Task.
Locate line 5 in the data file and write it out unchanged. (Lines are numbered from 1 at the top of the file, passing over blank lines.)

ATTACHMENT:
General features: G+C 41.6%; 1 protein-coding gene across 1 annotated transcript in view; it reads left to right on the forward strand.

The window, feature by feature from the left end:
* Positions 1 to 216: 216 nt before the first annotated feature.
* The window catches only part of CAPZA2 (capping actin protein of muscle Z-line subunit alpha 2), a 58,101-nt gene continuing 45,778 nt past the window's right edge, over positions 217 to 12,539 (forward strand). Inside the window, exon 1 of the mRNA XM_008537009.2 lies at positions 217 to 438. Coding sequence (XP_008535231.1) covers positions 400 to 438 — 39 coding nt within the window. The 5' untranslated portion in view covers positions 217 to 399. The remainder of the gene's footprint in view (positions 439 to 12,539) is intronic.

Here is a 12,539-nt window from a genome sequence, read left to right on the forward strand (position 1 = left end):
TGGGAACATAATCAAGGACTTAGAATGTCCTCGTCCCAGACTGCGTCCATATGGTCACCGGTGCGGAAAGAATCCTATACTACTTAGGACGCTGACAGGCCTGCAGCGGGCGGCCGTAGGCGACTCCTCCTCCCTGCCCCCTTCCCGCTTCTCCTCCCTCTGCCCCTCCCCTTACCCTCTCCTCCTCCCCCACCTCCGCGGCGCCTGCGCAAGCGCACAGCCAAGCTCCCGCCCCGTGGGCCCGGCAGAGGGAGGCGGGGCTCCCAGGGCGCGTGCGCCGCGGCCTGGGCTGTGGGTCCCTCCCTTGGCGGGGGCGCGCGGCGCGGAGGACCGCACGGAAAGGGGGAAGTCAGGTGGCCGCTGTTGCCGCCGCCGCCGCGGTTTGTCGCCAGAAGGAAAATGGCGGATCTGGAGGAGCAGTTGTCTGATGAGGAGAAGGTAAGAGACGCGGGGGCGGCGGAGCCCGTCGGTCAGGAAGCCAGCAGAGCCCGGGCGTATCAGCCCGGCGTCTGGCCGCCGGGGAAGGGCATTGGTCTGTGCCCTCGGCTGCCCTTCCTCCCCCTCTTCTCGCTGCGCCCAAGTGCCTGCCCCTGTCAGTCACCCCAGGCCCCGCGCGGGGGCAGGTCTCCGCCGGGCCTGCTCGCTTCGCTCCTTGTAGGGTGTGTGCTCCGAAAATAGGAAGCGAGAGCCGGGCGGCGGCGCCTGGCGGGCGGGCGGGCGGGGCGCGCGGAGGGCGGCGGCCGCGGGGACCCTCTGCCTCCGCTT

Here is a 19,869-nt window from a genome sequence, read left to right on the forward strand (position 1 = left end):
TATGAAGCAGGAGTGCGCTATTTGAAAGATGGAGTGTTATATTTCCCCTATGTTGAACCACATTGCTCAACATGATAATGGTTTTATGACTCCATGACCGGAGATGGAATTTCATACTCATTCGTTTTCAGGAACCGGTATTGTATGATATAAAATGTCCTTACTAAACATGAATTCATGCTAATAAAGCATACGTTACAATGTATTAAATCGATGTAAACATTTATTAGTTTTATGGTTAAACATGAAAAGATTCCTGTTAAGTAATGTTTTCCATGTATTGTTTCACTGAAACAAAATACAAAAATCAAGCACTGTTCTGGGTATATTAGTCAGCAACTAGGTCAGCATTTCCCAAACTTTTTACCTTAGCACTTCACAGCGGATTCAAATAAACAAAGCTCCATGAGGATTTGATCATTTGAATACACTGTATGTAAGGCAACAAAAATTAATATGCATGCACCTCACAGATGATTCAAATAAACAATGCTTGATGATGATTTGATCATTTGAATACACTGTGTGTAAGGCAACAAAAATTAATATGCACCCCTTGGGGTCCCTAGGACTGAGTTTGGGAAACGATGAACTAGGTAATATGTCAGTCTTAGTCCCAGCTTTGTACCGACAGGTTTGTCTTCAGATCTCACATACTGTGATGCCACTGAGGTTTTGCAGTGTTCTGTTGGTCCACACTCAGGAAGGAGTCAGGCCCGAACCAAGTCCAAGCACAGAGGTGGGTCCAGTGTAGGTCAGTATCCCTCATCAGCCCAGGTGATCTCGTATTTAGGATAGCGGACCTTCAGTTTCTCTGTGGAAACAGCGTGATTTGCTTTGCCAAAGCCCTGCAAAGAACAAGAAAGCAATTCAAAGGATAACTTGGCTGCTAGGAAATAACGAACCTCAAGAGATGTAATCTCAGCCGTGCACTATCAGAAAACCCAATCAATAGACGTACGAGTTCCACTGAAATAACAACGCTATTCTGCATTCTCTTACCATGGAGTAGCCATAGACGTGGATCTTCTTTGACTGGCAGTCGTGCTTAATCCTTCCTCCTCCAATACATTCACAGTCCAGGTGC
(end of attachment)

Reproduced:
Here is a 12,539-nt window from a genome sequence, read left to right on the forward strand (position 1 = left end):